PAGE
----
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# Correct Use of LM337

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#### cmbeelby

##### New Member
Hello,

If you have a negative voltage like say -20V and you want to get it down to -17V (or technically this is up since -17 is greater than -20) would you use the LM337 in this case?

The current would be about 10mA - 13mA in my project with an absolute maximum of 20mA if that matters.

I found a **broken link removed** and it seems that if I use values of 160Ω for R1 and 2KΩ for R2 then I will get about -17V output if I am understanding it correctly.

I already ordered some resistors. For the 2K resistor I got one that is rated for 1-watt of power since that same page said it would need to handle 123 mW and I figured I should be safe. For R1 the calculator only says it will need to handle 9.7 mW so I figured the standard 1/4 watt resistor should be fine. Please let me know if what I am saying is correct or if I am making wrong assumptions. Thanks.

If you used the calculator and it gave the right values, then what you are saying seems right to me!

R1 should be 120 ohms for an LM337 or the output voltage might rise without a load. It can be as high as 240 ohms for a more expensive LM137. Then R2's value should be re-calculated.

R1 should be 120 ohms for an LM337 or the output voltage might rise without a load. It can be as high as 240 ohms for a more expensive LM137. Then R2's value should be re-calculated.

So using 120Ω for R1 gives about 1500Ω for R2 with similar power requirements (1/4 watt for R1 and 1 watt for R2 to be very safe). However I did not find anything in the documentation saying why I should use 120 over any other value. I'm just trying to understand how you came up with that value.

The chip I am looking at is here and the document I am refering to is here.

The max operating current of the LM317 and LM337 is 10mA which goes to the output. The datasheet calls it the Minimum Load Current. The max operating current for the more expensive LM117 and LM137 is only 5mA. The resistor from the output to the ADJ terminal conducts this current through the pot to ground when there is no load.

The voltage across R1 is 1.25V. If it is 120 ohms then the current is 1.25V/120 ohms= 10.4mA and the output voltage will be regulated. But if R1 is 220 ohms then the current is only 5.7mA so the 1.25V reference will be increased to 220 ohms x 10mA= 2.2V which causes the output voltage to rise.

Audioguru is correct, you should use a 120 (or 121) ohm resistor with any 337 type regulator. The Fairchild data sheet doesn't mention it, but that's because it's a copy of the National Semiconductor LM337 and generic parts don't often have very thorough data sheets. You have to look at the original mfg for a thorough data sheet, which will most definitely mention using a 120ohm resistor.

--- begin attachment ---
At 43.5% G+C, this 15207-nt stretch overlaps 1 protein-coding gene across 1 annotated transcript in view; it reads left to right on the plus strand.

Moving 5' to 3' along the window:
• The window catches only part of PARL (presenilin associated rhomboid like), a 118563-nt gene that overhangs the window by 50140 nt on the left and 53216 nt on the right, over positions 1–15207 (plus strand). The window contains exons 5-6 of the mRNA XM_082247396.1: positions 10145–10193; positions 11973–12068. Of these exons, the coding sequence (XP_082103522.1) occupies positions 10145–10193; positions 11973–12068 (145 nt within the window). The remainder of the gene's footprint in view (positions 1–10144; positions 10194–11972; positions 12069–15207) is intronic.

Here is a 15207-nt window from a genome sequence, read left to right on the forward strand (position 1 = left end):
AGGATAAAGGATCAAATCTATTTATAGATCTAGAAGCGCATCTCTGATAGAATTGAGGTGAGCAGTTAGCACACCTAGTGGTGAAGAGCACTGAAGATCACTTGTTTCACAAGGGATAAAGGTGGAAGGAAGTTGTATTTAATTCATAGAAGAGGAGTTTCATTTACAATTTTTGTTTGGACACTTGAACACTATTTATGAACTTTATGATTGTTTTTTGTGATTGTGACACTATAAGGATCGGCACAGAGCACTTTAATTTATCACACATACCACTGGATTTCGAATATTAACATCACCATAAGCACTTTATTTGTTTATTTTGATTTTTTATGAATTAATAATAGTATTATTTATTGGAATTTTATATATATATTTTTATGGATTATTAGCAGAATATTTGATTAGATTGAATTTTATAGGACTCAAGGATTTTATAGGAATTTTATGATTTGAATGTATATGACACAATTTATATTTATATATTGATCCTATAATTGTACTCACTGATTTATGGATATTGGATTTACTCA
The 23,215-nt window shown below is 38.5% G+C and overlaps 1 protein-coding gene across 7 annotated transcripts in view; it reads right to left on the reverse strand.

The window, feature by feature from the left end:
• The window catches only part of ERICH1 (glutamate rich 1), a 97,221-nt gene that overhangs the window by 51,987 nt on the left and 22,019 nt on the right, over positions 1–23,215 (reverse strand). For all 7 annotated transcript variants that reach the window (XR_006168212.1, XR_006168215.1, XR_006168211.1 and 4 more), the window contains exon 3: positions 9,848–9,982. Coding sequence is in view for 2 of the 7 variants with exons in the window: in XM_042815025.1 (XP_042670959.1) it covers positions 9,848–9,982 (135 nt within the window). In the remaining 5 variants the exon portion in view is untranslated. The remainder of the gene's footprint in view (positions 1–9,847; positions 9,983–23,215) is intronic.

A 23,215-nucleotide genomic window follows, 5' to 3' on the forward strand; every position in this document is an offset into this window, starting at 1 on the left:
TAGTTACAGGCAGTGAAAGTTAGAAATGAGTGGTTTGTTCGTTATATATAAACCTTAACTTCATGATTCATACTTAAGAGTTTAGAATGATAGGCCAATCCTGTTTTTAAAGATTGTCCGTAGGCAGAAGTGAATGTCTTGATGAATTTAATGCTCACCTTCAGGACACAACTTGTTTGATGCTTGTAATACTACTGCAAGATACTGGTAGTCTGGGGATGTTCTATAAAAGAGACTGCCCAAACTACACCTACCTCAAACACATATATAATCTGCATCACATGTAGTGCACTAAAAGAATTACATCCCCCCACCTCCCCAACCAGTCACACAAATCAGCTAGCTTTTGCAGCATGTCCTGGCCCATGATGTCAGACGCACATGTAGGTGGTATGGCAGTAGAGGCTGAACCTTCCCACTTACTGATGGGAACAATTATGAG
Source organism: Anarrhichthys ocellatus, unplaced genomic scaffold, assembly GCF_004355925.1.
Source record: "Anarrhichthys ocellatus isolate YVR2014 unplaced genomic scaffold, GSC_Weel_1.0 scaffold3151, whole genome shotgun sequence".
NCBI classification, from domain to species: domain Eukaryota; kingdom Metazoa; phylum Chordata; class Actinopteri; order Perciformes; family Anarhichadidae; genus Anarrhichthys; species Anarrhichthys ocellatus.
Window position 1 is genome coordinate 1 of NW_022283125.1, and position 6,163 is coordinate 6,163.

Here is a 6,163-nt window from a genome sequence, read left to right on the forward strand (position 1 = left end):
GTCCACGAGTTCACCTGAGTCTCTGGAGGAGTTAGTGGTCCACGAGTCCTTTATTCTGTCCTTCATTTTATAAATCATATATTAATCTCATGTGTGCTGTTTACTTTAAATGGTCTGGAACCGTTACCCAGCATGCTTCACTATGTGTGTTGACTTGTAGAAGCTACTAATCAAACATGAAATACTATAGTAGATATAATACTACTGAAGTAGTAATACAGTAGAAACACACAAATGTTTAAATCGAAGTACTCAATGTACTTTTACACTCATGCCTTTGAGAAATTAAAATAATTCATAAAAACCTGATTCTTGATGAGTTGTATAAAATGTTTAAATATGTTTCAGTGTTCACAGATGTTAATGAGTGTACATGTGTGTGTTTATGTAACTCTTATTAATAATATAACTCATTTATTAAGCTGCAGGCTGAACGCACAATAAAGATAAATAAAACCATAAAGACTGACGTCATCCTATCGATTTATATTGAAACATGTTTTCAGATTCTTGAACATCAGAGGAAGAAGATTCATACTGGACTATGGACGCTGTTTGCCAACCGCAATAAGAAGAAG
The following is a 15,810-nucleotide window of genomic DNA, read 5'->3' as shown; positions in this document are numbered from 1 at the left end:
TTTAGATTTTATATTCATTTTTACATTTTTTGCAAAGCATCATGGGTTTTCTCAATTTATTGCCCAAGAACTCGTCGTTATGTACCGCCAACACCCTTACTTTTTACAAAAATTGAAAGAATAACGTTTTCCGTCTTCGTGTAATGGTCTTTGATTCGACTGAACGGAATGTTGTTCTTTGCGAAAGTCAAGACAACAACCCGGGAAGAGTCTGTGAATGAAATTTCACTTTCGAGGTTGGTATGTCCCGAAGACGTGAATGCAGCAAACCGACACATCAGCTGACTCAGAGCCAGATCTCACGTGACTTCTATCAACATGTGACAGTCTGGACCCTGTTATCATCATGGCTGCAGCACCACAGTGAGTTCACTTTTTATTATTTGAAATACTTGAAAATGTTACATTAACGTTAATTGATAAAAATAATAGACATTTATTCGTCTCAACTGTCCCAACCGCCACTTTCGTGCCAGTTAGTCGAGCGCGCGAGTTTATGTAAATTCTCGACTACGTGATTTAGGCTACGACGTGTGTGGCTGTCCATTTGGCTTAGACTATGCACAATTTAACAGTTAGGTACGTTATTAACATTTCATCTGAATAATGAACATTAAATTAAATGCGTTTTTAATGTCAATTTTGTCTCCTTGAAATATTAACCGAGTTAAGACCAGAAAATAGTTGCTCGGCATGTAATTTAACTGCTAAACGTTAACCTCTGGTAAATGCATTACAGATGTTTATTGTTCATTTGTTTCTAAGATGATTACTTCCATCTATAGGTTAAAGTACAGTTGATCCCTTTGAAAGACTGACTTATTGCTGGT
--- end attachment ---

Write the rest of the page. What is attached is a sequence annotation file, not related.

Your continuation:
The Fairchild data sheet does give all its specifications at Iout >10ma. This is a roundabout way of saying you need to use a ~120 ohm resistor on the ADJ terminal because the internal voltage reference is ~1.25V or so.

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From the specs

So yes in the document that comes with the chip it does mention that the "reference voltage" is -1.25V when the conditions are such that the I_o is between 10mA and 1.5A.

I also see a row called "Minimum load current to maintain regulation" which itself has a maximum value of 10mA, with a "typical" value of 2.5mA. So is the "maximum" value of the "minimum load" a way of saying that it must be at least 10mA ? I noticed in the calculator that I referenced when I put in the values that audioguru suggested it does calculate a current over just slightly over 10mA. So is this a rule of thumb when calculating the values that I need to make sure I am getting at least 10mA of current? Can I go over the 10mA (up to 1.5A?) and still be safe or do I want to stick close to 10mA?

Sadly I already ordered the resistors in the wrong values, but that's okay. I'll just keep them around and order some more. Resistors are so much cheaper on digi-key than at Radioshack that even with shipping if I buy at least 10 resistors I come out ahead.

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If you use 120 ohms for R1 then every LM317 and LM337 will have good voltage regulation without a load.
If you use 220 ohms for R1 then some LM317 and LM337 ICs will have their voltage rise without a load.

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